Fusarium Solani Infection in a Group of Marine Angelfish
IAAAM 1991
Mark D. Stetter, DVM; Joseph M. Choromanski, MS
Audubon Institute Aquarium of the Americas, New Orleans, LA

Twelve angelfish developed a fatal fungal infection by the organism Fusarium solani. These included French Angelfish (Pomacanthus paru), Grey Angelfish (Pomacanthus arcuatus), Queen Angelfish (Holacanthus ciliaris), and Blue Angelfish (Holocanthus bermudensis). All of the fish were wild caught off of the Florida Keys and in temporary holding for exhibit at the Aquarium of the Americas. Lesions included severe dermal ulcerations which usually started around the head and slowly progressed along the face, operculum and lateral line. These areas would start as a raised fluid-filled pustule which would easily rupture upon contact. The dermal ulceration often invaded into the underlying muscle and bony tissues. In four cases, the fungus had become systemic and could be found in the kidney and/or brain. Histopathology showed a severe chronic granulomatous dermatitis, cellulitis and myositis with intralesional fungal elements. Tissues showed a degeneration of the architecture by mats of septate branching fungal hyphae and infiltrates of mononuclear cells. Diagnosis and organism identification was made by the Fusarium Research Center (Penn. State University) and the Fungus Testing Laboratory (University of Texas Health Science Center).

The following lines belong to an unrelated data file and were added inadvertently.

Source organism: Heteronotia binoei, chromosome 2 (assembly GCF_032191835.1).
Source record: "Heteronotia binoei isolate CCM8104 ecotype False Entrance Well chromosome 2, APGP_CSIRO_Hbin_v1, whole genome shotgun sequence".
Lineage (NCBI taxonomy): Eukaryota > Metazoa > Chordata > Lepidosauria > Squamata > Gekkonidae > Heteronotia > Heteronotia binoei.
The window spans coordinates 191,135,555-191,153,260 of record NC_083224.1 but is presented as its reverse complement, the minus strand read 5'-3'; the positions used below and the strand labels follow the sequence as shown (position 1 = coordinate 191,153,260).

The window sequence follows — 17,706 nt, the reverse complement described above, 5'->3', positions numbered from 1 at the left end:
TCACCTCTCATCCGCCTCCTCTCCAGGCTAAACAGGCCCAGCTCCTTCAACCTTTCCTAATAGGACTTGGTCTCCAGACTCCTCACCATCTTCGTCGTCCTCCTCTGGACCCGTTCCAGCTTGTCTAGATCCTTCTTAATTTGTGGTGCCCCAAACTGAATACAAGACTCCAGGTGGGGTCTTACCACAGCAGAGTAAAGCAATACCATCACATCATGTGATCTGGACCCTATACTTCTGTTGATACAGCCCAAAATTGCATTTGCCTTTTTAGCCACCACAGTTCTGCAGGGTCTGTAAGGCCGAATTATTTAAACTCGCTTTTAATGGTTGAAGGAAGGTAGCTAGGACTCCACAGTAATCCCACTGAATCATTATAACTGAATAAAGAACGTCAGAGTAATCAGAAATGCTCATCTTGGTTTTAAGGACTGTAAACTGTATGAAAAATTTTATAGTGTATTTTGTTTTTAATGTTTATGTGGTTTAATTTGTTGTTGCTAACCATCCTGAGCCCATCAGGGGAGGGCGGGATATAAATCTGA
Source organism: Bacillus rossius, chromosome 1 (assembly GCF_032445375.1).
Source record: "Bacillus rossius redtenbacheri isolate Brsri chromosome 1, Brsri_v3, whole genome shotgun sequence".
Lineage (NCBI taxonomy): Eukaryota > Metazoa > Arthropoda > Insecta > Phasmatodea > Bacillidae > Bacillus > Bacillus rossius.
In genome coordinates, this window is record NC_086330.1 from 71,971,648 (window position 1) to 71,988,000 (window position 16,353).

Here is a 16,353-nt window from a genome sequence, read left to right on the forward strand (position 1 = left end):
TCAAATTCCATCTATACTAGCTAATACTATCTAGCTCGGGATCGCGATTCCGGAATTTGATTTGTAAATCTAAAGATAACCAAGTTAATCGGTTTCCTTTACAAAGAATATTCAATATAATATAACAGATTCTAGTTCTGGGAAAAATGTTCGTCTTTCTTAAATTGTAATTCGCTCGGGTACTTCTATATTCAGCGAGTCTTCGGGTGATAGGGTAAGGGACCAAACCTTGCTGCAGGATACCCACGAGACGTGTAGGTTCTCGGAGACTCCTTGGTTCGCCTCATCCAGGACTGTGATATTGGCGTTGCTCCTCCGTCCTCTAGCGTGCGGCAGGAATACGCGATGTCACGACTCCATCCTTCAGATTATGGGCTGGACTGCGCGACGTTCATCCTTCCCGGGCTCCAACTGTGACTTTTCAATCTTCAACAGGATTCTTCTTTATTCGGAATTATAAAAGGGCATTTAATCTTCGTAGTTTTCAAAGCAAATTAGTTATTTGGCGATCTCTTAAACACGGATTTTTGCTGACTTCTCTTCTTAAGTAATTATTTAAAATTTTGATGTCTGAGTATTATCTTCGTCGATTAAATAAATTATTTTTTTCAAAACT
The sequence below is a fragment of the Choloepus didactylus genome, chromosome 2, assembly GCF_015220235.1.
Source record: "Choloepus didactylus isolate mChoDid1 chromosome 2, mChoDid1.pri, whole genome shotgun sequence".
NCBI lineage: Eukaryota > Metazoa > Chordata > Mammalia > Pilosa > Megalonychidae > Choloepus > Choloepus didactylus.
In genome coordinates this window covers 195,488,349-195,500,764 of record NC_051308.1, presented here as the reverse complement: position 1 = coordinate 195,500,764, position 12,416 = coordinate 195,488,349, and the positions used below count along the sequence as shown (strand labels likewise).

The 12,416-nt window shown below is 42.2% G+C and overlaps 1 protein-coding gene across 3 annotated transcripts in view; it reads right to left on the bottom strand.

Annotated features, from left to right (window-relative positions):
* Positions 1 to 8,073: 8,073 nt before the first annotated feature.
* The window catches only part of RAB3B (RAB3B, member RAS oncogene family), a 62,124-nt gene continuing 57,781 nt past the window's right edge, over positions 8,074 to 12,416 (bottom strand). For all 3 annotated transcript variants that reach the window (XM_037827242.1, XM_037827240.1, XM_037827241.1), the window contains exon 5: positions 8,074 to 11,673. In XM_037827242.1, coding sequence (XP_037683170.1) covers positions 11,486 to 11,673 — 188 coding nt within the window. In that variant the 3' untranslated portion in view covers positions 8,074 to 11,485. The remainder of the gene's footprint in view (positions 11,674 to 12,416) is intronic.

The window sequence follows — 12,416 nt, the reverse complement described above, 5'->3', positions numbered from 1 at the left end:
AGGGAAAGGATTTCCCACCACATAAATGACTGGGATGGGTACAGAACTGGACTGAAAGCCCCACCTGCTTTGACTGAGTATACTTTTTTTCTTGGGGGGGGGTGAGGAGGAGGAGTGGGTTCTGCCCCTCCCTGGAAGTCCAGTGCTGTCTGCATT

Fusarium spp. are ubiquitous organisms found very commonly in soil. The literature has begun to increasingly recognize Fusarium as a true pathogen. Fusarium has been described as an ocular pathogen in humans for many years. Reports of Fusarium as an etiology of disease in fish are scarce. Ostland (1987) reported two cases of Fusarium solani peritonitis in a desert pupfish (Cyprinodon macularius) and a pink triggerfish (Melichthys vidua). Smith (1989) reported the death of immature bonnet head sharks (Sphyrna tiburo) which died from Fusarium solani infections. This abstract describes an outbreak of Fusarium in a group of captive marine angelfish.

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Joseph M. Choromanski, MS

Mark D. Stetter, DVM, DACZM
Walt Disney World, Animal Programs
Lake Buena Vista, FL, USA

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